February 7, 2012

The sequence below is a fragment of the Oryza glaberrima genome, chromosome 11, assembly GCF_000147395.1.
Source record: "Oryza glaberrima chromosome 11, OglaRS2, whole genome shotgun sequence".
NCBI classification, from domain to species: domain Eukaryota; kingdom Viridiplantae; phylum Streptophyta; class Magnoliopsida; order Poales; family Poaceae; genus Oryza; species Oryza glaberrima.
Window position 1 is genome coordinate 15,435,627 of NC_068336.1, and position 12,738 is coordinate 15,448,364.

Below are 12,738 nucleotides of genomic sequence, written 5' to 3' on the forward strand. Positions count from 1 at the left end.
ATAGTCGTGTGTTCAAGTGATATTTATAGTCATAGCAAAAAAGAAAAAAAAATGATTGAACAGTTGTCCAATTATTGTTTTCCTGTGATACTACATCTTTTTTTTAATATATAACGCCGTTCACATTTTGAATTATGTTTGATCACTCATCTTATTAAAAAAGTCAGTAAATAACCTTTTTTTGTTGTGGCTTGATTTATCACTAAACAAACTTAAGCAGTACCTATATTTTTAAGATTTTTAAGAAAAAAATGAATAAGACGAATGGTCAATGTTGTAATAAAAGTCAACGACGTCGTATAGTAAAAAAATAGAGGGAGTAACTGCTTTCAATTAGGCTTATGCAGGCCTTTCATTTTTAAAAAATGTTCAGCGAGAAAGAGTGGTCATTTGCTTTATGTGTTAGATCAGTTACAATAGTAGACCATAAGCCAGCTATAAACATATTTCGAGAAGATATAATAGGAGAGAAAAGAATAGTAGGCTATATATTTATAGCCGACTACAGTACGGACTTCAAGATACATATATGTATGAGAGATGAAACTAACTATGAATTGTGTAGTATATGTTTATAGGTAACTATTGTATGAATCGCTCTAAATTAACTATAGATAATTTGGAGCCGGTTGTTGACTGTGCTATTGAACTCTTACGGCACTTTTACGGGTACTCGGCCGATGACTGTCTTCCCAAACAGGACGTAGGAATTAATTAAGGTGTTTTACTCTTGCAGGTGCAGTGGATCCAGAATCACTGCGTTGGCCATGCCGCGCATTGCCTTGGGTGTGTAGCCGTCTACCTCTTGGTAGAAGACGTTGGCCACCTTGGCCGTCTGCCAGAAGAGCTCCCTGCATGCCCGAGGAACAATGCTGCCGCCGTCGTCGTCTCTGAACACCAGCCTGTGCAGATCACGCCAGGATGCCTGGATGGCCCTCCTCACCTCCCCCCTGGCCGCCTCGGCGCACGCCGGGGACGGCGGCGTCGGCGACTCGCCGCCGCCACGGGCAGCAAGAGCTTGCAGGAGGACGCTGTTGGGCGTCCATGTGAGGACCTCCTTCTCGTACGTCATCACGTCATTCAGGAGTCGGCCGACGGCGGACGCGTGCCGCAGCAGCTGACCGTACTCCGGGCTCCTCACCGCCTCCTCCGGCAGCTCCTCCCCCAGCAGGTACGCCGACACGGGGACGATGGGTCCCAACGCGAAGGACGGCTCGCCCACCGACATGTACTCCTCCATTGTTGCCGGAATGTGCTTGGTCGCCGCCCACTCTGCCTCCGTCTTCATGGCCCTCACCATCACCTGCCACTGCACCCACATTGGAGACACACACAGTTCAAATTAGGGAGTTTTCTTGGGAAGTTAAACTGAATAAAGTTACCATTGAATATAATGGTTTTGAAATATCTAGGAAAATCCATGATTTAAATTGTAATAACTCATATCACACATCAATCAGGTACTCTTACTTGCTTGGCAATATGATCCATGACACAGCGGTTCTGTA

Federal Reserve Chairman Ben Bernanke testified before the Senate today - last week he testified before the House - and the media wanted to hear if the "good" US jobs report, which came out since he last spoke, changes anything about monetary policy. The jobs report has been deemed "good" because the headline unemployment number went down a little to 8.3%. Bernanke actually said this understates the weakness of the labor market, but do these monthly numbers matter at all? People who crunch the numbers seem to say no. David Stockman, Ronald Reagan's former budget director in an email that's been made public wrote you basically can pick and choose what you want from the reports to support your thesis but, "In short, if you spend a little time with these numbers you will know that they are being made up." John Mauldin, financial expert was writing about something similar that these numbers are subject to large revisions up or down - so take them with a grain of salt. So if that's the case and the Bureau of Labor Statistics is the emperor wearing no clothes, coming out with these meaningless numbers each month, why are markets and the media glued to them? We will be speaking with Nomi Prins during the show, and will ask her what she things about this purported oddity of markets hanging on news that the may see as highly dubious. And speaking of news the markets and media hang on - Greek leaders are still in talks over a debt deal - and the markets are doing their usual finger-biting as they wait for some "resolution." The Greek government and its Troika "partners" did agree to some more cuts to public workers, but forget the market and look at the reaction on the streets of Greece. Scenes of protesters burning the German flag, chanting "out with the nazis." So how long will Greeks continue to bear the weight of austerity with no light at the end of the tunnel, and bear policies being pushed by people they don't know, working together with politicians they don't trust? Again, we will ask Nomi Prins what she thinks about this, and if she believes that these policies are there to help the people or to help the creditors, and by extension the banks. And in the US 40 states have signed onto a $25 billion dollar settlement with the five biggest banks guilty of foreclosure abuses such as 'robo signing' of documents -- but who would this provide relief to, homeowners? Or big banks. We speak about all of this with Nomi Prins, author of "Black Tuesday" and a former managing director of Goldman Sachs. Plus, is US President Barack Obama a hypocrite for backtracking on Super PAC money (now he wants it) and is the US exerting "extra--territoriality" with regulations on financial markets? With Demetri out sick, the Alyona Show's Alyona Minkovski joins Lauren and Shannon to give her two cents in Loose Change.
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